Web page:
Russia Bullying Pro-EU Neighbors Ahead of Vilnius Summit

Written by | Thursday, October 10th, 2013
@Eubulletin

When the European Parliament adopted a text in September criticizing Russia’s geopolitical goals, which have put Ukraine, Moldova and Georgia in a “precarious position”, the MEPs probably did not expect that it would prompt a change in the course of Russian foreign policy. According to analysts, Russia is getting nervous as the 28-29 November Vilnus summit of the Eastern partnership approaches – this high-level meeting is expected to see the signature of a landmark Association Agreement between the EU and Ukraine, and the initialing of similar agreements with Moldova and Georgia. These countries, along with Belarus, Azerbaijan and Armenia, are members of the EU’s Eastern partnership initiative.
In April, Russian gas export monopoly Gazprom announced it would treat Ukraine as a domestic consumer, cutting its gas bills by $8 billion (€5.59 billion) per year, if it joined Russia, Belarus and Kazakhstan in a customs union. Among other measures used to threaten its neighbors, Russia has also imposed import ban on the Moldovan wine industry. Moscow has long urged Kiev to join the union whose other members, Belarus and Kazakhstan, agreed last year to bring their foreign trade policy in line with that of Russia and open up their markets to Russian goods. However, Kiev’s position is that it wants both a free-trade deal with the EU and Russia. Moscow also announced earlier this week that it stopped imports of dairy products from neighboring Lithuania in the wake of the EU summit which was widely interpreted as Russia’s attempt to prevent the EU from an ‘excessive’ involvement in ‘its’ backyard. Analysts point out that Lithuania, which exports 85 percent of its dairy production to Russia, and is also to hold the EU November Summit, has become an easy prey to demonstrate Russia’s geopolitical interests.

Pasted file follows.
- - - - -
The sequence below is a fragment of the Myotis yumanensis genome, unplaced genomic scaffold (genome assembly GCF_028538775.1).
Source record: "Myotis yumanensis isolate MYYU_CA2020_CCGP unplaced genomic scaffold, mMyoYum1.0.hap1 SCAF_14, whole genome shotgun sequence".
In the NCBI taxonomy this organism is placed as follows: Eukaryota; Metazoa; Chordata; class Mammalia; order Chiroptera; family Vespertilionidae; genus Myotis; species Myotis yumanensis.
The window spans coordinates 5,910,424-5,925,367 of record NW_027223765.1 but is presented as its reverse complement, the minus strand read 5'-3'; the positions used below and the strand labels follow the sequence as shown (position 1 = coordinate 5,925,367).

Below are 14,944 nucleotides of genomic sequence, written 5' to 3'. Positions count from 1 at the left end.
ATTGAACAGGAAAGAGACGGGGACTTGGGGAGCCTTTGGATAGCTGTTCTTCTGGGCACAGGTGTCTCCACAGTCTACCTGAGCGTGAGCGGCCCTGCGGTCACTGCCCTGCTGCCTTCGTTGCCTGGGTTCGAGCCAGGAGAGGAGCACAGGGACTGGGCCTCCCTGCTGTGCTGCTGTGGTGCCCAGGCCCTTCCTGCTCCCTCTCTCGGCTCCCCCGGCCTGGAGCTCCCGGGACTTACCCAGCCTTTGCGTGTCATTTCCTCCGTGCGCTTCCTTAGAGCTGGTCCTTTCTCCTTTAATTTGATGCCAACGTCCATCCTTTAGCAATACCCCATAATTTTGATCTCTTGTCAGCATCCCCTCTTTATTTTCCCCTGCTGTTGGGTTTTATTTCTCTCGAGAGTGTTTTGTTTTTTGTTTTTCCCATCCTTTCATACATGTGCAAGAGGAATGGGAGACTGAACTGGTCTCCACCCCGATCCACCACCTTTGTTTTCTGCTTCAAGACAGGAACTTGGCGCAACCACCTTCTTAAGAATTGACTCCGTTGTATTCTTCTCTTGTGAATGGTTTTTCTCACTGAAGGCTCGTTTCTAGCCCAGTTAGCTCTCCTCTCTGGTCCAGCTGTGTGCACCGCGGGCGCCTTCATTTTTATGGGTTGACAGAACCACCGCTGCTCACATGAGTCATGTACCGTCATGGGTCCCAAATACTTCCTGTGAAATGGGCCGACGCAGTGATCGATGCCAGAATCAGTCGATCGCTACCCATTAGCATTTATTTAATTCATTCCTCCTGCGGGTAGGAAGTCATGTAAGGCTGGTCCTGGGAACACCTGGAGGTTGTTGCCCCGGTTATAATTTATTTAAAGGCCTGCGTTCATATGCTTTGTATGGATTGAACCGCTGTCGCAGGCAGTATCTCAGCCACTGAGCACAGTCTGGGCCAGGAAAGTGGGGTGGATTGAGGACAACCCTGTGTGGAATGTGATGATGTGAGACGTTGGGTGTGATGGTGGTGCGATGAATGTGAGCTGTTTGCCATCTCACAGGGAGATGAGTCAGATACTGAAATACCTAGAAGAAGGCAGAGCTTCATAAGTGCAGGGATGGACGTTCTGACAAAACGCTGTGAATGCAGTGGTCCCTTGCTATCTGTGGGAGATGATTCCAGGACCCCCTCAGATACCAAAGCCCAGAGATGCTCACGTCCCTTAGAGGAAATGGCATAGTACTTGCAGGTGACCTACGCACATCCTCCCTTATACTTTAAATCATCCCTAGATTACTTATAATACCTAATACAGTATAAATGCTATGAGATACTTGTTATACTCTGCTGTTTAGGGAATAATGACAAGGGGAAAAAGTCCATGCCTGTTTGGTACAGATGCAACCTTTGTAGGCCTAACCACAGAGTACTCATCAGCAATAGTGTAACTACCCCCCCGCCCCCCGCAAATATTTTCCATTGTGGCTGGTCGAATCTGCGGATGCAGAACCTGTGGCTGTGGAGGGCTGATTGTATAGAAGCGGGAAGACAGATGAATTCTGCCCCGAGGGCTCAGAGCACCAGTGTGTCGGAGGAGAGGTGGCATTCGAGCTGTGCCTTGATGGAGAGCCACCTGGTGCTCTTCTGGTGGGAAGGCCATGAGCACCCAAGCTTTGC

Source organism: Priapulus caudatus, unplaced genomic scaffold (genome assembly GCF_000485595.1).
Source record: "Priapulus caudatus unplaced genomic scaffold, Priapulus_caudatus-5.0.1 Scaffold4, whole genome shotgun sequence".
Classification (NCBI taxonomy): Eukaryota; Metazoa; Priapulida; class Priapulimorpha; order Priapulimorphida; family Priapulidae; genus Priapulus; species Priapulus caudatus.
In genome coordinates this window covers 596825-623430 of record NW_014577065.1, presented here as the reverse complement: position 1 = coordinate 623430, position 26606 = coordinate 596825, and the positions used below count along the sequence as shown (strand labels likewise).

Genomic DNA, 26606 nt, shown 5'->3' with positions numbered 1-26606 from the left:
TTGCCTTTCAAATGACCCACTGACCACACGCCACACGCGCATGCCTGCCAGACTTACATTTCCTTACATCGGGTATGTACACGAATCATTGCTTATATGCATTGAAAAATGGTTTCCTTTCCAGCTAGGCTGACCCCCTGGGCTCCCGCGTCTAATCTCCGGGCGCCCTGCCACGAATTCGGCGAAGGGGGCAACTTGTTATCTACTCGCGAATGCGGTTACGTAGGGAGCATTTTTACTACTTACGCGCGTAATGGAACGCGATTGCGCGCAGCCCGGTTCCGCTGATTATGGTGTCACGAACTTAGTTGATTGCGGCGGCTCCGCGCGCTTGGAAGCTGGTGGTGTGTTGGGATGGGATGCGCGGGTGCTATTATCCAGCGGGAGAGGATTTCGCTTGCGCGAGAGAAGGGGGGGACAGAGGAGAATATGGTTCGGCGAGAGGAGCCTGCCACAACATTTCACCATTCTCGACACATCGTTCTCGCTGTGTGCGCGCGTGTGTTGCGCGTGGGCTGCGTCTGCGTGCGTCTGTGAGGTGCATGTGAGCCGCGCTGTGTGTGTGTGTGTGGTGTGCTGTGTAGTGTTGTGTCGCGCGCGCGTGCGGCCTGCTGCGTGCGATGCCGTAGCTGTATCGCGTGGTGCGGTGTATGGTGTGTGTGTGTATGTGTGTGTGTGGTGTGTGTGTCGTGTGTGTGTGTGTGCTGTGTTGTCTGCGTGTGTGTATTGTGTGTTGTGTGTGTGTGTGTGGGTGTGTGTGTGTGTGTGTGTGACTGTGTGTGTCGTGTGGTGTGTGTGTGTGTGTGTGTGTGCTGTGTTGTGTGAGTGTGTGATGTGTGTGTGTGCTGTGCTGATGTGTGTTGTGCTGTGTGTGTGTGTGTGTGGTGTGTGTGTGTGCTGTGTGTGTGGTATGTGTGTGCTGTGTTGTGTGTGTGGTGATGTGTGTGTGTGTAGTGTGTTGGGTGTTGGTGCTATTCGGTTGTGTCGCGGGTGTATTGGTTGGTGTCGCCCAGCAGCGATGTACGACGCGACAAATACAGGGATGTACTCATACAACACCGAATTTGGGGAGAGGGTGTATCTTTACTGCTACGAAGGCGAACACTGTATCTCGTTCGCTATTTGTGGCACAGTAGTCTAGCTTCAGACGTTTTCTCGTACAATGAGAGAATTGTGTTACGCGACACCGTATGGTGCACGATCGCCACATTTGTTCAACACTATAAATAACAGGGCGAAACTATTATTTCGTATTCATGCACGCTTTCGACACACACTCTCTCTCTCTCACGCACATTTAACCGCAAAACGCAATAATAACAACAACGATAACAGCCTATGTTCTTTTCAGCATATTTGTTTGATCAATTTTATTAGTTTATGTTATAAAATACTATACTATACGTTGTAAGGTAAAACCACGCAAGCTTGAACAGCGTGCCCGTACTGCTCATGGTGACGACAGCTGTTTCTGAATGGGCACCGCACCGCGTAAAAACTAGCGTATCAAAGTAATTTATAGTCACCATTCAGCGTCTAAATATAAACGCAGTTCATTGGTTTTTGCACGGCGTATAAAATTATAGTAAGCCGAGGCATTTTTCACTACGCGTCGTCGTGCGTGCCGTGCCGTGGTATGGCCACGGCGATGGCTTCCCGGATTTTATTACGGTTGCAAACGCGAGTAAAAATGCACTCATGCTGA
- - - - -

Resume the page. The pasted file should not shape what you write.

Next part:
In a recent interview, the Russian ambassador to the EU, Vladimir Chizhof, argued that the European Union has not offered Ukraine the prospect of full membership of the Western bloc and this is why a fully-fledged membership of the Russian Customs and Eurasian Union would be a better deal for Kiev. The plan to sign a free-trade pact with the EU has annoyed the Kremlin, which is building its own post-Soviet trade bloc, because it fear its market could be flooded by competitive EU goods entering Ukraine free of import duties and being re-exported across the long border with Russia. If Kiev signs the EU trade deal, joining the Russia-led customs union would be out of the question, senior Russian officials say.
In response to the recent Russian threatening postures, MEPs called on the EU institutions to consider the mounting pressure from Russia “beyond a purely trade dimension” and take action in defense of the EU’s Eastern European partner countries. “Russia is challenging the EU, not only the Eastern Partnership,” stressed a Polish MEP, Saryusz-Wolski. “We have to admit that we are on a collision course with Russia. It is Russia who has taken a confrontational course. We need a contingency plan and swift action.”

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EUROPE'S NEIGHBORHOOD

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